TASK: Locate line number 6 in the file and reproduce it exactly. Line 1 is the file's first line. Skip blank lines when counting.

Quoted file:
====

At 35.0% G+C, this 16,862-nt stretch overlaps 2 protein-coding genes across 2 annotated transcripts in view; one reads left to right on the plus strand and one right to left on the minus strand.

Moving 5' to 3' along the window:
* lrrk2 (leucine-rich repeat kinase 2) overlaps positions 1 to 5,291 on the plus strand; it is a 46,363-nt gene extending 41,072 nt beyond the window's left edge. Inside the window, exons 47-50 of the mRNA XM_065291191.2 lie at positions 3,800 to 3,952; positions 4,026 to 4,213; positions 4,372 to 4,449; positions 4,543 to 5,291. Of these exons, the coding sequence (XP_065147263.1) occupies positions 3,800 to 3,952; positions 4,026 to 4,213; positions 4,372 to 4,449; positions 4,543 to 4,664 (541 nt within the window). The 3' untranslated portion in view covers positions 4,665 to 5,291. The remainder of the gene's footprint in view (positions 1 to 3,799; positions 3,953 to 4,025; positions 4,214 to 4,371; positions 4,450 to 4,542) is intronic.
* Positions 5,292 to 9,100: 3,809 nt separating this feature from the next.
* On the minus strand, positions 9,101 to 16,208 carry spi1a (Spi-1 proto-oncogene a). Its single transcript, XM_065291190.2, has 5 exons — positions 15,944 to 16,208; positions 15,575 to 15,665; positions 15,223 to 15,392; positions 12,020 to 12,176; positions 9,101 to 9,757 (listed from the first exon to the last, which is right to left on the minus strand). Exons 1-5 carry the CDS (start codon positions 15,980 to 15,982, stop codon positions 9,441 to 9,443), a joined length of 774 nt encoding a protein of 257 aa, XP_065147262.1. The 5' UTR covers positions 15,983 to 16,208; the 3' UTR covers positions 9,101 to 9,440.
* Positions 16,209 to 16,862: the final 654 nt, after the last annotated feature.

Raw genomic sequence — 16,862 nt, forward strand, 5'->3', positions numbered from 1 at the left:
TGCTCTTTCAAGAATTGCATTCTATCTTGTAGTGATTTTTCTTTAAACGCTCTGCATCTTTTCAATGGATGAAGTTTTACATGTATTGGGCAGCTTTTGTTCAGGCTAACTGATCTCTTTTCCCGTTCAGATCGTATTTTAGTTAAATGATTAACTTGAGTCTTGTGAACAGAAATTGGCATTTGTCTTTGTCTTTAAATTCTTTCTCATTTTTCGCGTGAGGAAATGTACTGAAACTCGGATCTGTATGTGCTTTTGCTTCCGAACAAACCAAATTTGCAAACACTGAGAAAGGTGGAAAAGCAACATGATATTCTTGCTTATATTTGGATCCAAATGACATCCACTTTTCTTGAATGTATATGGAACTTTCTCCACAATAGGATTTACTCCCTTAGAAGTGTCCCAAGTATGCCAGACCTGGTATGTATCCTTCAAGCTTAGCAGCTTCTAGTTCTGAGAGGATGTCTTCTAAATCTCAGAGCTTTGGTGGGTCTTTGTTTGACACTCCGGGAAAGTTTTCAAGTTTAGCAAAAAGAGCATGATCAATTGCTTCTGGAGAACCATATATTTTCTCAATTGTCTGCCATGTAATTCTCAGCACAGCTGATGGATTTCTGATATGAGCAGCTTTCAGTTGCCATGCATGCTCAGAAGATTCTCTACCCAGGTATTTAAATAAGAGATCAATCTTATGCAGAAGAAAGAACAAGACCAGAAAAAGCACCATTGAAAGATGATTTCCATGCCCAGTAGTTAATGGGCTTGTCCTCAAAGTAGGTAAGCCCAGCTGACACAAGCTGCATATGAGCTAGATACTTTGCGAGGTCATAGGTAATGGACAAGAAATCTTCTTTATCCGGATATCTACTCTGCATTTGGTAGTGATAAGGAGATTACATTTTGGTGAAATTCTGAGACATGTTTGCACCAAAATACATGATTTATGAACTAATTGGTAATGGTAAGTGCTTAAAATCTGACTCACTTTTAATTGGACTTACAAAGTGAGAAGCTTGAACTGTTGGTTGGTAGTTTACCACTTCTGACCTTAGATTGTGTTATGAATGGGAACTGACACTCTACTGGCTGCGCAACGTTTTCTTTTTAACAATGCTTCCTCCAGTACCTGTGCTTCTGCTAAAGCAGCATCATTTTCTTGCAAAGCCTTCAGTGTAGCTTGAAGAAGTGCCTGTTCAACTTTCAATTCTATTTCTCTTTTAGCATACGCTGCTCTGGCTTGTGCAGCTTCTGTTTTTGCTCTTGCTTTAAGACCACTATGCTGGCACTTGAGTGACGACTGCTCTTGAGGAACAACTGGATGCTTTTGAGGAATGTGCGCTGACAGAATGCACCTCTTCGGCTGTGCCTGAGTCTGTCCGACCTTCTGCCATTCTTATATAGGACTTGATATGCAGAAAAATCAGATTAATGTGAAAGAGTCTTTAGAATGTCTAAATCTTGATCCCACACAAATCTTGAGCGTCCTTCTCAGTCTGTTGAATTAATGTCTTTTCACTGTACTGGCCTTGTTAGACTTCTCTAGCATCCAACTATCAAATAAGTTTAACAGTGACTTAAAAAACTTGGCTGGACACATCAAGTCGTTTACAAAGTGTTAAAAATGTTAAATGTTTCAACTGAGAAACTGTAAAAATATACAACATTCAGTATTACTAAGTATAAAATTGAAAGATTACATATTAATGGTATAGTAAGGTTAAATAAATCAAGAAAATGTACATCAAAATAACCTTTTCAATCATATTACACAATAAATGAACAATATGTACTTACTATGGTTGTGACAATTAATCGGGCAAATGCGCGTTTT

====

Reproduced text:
* Positions 16,209 to 16,862: the final 654 nt, after the last annotated feature.